A doctor who was part of the protest that Syrian refugees started two weeks ago in Athens to highlight their plight has died trying to cross the Greek–Albanian border, other Syrians at the protest said on Thursday.
They named him as Dr Ayman Ghazal, who was around 50 and originally from Aleppo. Friends said that after spending a ten days at the protest, he felt it was in his best interest to continue his journey to northern Europe and what he hoped would be safety.
According to the Deport Racism website, the doctor had tried to cross the Greek–Albanian border with a group of 30 people. They had taken a bus to Ioannina, in Epirus, and from there they reached Kakavia border crossing by taxi.
From there, they started to walk towards the border. After a four-hour trek, they came to a stream which they had to cross, up to their waists in water. Sometime later, Dr Ghazal had a seizure. When his friends phoned for an ambulance, they were told to return to Kakavia. The police also told them the same thing.
His comrades then set off for Kavakia, carrying Dr Ghazal on a sleeping bag. Outside Kakavia, they came across an ambulance, which transported him to the nearest hospital, where he died.
The others in the group were then arrested and detained in a police station from midnight to 6am. While in custody, they claim police swore at them, saying things like: “Go to Syntagma where they have blankets and free food, fuckers!”
The rest of the group are now back in Athens.
Abdulghafour Tammaa, one of the protesters on Syntagma, tweeted that Dr Ghazal had died in an Albanian forest “of the cold”, adding that his “dream of Europe” had perished with him.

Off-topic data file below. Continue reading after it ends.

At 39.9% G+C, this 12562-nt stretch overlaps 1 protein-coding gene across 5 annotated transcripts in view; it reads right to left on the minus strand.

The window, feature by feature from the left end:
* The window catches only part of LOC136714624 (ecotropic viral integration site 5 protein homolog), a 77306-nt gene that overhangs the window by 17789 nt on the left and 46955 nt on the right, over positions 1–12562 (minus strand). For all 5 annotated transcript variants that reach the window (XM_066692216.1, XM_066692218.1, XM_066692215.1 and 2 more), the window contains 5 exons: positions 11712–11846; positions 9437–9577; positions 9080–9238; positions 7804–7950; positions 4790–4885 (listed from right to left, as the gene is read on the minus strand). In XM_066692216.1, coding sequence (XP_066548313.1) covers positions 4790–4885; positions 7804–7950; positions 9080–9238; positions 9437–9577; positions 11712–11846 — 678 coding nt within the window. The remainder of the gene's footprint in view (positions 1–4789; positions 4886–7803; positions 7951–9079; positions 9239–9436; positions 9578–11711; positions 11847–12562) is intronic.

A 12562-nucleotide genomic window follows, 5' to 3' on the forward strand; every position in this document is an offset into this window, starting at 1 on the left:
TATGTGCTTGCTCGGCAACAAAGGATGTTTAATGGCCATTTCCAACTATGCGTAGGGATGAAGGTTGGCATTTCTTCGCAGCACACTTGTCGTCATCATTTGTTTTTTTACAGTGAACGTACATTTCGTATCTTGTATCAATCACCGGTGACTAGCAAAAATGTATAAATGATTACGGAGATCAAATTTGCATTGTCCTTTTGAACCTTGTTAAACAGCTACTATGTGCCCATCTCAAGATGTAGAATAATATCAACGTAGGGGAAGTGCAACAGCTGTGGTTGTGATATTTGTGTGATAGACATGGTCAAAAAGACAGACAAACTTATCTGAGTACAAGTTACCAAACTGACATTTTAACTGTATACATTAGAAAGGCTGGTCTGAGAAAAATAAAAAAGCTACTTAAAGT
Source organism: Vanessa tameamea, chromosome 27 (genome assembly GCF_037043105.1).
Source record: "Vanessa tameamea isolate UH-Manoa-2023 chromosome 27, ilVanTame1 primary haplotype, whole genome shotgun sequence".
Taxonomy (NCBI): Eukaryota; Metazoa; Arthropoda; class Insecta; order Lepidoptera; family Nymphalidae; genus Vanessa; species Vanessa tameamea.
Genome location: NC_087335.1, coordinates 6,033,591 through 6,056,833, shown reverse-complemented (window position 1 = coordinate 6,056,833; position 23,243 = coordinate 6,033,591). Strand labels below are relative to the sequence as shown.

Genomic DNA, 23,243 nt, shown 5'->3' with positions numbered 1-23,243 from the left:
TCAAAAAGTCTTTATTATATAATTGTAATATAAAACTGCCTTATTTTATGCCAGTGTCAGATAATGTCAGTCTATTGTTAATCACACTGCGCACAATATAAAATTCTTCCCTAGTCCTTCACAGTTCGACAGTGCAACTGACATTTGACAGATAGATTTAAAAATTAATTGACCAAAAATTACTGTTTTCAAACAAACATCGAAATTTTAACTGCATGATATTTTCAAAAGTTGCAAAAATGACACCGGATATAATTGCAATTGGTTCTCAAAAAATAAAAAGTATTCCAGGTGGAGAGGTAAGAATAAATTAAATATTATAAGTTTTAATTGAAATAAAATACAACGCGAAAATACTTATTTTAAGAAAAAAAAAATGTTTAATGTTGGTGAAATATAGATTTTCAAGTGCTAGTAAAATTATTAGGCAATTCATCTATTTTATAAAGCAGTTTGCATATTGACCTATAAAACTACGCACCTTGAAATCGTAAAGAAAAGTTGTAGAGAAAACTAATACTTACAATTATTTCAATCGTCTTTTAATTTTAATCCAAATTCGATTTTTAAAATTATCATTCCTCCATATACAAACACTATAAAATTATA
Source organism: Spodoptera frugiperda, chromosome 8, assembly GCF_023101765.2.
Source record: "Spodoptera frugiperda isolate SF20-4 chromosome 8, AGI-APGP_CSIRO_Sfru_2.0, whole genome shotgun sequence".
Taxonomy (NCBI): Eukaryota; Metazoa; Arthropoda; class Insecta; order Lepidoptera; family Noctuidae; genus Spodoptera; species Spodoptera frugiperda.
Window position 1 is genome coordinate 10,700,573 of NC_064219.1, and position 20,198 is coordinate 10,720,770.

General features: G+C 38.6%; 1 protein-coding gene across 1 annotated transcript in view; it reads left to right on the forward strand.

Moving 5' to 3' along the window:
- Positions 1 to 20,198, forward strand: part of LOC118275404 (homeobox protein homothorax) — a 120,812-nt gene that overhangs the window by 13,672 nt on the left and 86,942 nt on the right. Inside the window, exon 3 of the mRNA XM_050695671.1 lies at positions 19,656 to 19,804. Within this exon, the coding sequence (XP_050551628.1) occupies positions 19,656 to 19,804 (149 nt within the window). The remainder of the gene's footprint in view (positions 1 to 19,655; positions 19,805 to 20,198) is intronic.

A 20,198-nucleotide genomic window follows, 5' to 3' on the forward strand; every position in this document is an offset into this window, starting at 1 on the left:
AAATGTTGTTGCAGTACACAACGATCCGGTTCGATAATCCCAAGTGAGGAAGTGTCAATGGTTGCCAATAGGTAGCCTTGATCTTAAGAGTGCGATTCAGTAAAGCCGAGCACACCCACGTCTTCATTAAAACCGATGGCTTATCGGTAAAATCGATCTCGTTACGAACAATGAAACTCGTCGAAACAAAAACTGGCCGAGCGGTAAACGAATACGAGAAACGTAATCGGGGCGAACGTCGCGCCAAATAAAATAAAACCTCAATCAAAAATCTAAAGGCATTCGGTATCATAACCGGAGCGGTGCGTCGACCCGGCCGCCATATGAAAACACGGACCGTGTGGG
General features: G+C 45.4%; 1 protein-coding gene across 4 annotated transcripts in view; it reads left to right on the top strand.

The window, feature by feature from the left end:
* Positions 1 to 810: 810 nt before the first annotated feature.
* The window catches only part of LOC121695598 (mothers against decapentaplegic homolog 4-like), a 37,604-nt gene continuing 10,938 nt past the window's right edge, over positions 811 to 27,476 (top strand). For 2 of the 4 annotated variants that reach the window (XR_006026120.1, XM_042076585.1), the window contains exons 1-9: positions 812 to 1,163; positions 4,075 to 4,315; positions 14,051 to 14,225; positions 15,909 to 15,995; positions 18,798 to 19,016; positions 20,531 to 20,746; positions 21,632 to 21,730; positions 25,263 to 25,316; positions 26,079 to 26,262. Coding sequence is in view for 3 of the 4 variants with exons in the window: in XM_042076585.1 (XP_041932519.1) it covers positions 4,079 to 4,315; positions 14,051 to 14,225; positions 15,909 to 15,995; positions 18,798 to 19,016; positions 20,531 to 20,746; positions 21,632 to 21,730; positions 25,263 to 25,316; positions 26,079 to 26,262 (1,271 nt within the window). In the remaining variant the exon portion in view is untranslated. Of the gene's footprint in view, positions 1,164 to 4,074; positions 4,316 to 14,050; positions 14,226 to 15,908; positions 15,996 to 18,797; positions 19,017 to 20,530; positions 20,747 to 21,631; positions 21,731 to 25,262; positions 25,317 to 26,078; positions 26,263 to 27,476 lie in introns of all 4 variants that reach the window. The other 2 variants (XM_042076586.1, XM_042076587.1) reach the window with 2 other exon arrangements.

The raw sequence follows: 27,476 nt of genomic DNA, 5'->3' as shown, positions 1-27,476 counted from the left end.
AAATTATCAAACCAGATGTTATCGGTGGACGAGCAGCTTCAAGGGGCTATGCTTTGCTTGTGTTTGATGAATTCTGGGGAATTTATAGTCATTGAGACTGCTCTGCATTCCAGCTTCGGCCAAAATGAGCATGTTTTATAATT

— Abdulghafour.tammaa (@abdo_tammaa) December 4, 2014
According to a post on the Facebook page of the Syrian protesters, the dead man’s family are in Mersin, Turkey.
About 200 Syrian refugees, among them elderly, women and children, have been camped out on Syntagma Square in central Athens since November 19. The numbers at the protest swell during the day with other Syrians who have accommodation elsewhere. The Syrians want to be allowed continue their journeys to countries they say will guarantee them protection as war refugees. According to EU rules they must apply for asylum in the first EU country they enter, but the Syrians say that Greece has no infrastructure to support them.
Dr Ghazal’s death highlights the perilous nature of the journey war refugees and other migrants take in their desperate attempts to reach safe countries. In November, eight migrants were killed when they were hit by trains in neighbouring Republic of Macedonia while another man, a 23-year-old Afghan, died when the board he was strapped onto beneath a train broke.
Last night, their 16th camped out on Syntagma square, Syrians and their supporters lit candles and held up photographs of Dr Ghazal in his memory.
This video, recorded by the MultiKulti website on the rainy night of December 3, shows the difficult conditions faced by the Syrians on Syntagma Square: